Fearless rodent pumped up on protein snapped by Westminster Council
Protein shakes are all the rage for people who want to get big and strong - and now rodents are joining in.
Health inspectors found an enormous "super-mouse" during a visit to a Tesco store in central London, a court has heard. It had been gorging on food stacked up in the store rooms of the Covent Garden shop and the inspectors said it was much larger than a standard mouse - although they did not say how much larger.
Droppings, described in court by inspectors as "enormous", were discovered all across the warehouse and storage areas after staff failed to fix doors and pipes.
Super-sized mice were photographed inside food crates, munching their way through kilograms of stock meant for shop shelves and customers' shopping baskets.
The vermin also gorged on the shop's baked goods, helping them swell to unnatural sizes.
One chicken was found covered in droppings in scenes so bad they cost the manager of the store his job.
The supermarket at the centre of the scandal attracted 55,000 customers a week, the court heard.
At Westminster Magistrates Court, Tesco pleaded guilty to six food hygiene charges in a case brought by Westminster Council. Magistrates referred the case to crown court for sentencing.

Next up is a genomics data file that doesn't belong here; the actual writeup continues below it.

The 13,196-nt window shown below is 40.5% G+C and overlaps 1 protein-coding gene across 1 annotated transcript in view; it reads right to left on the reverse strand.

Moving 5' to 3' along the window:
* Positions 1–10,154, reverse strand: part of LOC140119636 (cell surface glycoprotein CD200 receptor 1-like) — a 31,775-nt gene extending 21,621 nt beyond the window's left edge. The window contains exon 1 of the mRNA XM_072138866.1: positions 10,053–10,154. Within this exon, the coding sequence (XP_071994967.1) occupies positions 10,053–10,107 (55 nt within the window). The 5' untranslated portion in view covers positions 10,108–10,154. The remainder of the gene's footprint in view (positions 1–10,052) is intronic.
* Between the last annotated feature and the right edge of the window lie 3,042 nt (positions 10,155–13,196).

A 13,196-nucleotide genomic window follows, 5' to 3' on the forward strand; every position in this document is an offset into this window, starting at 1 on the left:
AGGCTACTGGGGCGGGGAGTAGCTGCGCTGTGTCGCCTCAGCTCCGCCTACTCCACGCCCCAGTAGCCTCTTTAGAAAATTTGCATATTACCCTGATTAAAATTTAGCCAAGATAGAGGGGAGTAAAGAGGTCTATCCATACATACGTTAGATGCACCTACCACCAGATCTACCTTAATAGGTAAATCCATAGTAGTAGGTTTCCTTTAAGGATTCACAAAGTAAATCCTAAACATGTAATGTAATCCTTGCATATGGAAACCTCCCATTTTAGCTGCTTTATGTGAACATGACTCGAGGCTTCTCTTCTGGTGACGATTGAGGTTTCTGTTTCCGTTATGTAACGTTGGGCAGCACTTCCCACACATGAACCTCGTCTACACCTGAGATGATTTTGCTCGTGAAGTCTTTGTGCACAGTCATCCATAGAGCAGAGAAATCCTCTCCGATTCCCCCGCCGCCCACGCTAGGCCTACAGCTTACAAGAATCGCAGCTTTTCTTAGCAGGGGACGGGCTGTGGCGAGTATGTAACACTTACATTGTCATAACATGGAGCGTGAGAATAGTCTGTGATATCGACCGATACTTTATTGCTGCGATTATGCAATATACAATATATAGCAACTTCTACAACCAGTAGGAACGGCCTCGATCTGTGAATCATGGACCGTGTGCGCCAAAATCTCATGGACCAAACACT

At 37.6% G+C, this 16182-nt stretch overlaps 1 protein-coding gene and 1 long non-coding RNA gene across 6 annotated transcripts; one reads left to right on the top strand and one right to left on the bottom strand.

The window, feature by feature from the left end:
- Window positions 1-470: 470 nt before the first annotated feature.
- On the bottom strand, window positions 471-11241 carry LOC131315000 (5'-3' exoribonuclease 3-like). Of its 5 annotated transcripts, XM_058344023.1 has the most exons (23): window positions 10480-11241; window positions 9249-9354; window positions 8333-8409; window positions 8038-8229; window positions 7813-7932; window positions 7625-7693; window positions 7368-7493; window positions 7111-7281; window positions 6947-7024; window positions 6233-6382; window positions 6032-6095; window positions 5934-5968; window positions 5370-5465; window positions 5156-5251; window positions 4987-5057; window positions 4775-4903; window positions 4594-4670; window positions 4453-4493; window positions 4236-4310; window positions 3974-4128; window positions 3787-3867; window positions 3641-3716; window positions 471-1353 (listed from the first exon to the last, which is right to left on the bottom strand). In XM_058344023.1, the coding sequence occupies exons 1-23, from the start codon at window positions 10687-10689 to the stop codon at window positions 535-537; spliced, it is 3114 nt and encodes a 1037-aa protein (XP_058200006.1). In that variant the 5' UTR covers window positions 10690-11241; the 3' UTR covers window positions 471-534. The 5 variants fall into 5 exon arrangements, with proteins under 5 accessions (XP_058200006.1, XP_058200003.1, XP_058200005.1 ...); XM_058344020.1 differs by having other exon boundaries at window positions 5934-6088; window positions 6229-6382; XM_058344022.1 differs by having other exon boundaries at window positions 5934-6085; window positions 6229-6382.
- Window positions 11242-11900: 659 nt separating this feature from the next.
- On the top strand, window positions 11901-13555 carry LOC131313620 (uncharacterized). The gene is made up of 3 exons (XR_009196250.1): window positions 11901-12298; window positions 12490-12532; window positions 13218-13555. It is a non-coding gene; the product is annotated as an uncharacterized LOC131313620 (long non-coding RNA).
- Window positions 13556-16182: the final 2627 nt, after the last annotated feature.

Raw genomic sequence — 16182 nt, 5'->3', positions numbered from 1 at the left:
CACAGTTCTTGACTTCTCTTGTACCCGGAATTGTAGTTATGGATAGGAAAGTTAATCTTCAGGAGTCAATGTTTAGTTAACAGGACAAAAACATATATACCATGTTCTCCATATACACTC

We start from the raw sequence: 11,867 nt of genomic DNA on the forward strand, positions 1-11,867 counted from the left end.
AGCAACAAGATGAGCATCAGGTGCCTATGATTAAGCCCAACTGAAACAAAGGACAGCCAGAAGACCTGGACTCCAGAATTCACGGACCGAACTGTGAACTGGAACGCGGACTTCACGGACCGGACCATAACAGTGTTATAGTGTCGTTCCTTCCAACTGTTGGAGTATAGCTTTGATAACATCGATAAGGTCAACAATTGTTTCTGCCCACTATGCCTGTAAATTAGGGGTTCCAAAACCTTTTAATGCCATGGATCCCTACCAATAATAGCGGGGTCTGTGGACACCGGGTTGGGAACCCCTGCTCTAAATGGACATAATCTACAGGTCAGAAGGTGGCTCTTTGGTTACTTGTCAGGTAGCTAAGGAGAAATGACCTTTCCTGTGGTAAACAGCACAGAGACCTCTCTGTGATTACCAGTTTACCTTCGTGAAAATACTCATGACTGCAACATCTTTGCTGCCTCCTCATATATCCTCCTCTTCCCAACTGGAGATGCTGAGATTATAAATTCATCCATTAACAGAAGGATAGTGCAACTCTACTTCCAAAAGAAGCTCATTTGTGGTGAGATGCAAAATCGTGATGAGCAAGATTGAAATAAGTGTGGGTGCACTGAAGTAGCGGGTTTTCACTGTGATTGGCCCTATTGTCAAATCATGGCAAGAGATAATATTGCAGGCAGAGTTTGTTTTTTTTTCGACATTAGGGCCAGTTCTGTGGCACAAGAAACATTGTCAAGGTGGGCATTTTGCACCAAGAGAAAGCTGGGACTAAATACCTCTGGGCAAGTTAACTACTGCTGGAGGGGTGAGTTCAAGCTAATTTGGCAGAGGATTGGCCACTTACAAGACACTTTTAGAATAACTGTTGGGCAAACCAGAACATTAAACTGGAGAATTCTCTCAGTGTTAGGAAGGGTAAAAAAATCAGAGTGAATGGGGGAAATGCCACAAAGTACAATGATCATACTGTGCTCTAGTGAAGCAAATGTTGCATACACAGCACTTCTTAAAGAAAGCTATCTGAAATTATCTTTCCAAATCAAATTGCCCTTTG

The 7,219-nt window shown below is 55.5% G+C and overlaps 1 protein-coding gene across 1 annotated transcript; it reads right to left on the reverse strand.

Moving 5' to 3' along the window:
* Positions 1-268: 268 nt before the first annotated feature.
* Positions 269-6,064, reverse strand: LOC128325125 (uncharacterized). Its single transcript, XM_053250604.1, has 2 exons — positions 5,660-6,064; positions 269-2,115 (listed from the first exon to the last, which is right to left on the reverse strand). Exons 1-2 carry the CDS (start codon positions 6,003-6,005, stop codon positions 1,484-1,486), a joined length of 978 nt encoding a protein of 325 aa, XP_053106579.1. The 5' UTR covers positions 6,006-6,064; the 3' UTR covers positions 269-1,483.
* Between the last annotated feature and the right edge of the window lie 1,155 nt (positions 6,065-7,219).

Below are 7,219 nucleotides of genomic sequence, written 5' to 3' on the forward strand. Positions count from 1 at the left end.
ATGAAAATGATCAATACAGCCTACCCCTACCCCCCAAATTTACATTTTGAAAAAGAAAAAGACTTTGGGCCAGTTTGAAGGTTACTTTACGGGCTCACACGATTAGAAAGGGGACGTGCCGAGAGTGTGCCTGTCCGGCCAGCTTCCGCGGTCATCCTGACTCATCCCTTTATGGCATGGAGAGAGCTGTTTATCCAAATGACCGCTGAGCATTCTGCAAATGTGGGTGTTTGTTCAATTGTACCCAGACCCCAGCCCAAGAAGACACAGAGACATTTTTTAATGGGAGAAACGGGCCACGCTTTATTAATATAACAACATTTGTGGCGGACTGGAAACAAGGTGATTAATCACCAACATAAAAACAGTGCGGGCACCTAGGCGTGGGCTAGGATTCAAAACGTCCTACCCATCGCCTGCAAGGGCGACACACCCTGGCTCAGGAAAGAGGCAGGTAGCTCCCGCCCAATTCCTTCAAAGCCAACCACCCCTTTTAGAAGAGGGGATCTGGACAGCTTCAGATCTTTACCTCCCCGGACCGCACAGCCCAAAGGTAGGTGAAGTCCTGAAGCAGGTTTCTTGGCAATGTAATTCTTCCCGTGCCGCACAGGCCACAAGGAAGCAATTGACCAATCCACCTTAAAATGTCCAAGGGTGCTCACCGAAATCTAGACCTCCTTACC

Mark Watson, for Tesco, said: "I make an unreserved apology on behalf of the company for the conditions of the premises and the offences that arose from these premises.
"Its 3,100 stores do generally maintain very high standards.
"There was in the aftermath a full review of management structures and maintenance staff. The store manager was replaced and full retraining of all staff took place."
Paul Sharkey, for Westminster City Council said the high street giant had failed to call in pest controllers despite being ordered to.
He said: "The officers inspected the bakery and found a large number of mouse droppings on plastic storage boxes and 17 mouse droppings where pastry was kept.
"Food debris was also found in the bakery on top of shelves.
"There was poor pest proofing with the suspended ceiling often used by mice in the building as 'runways'."
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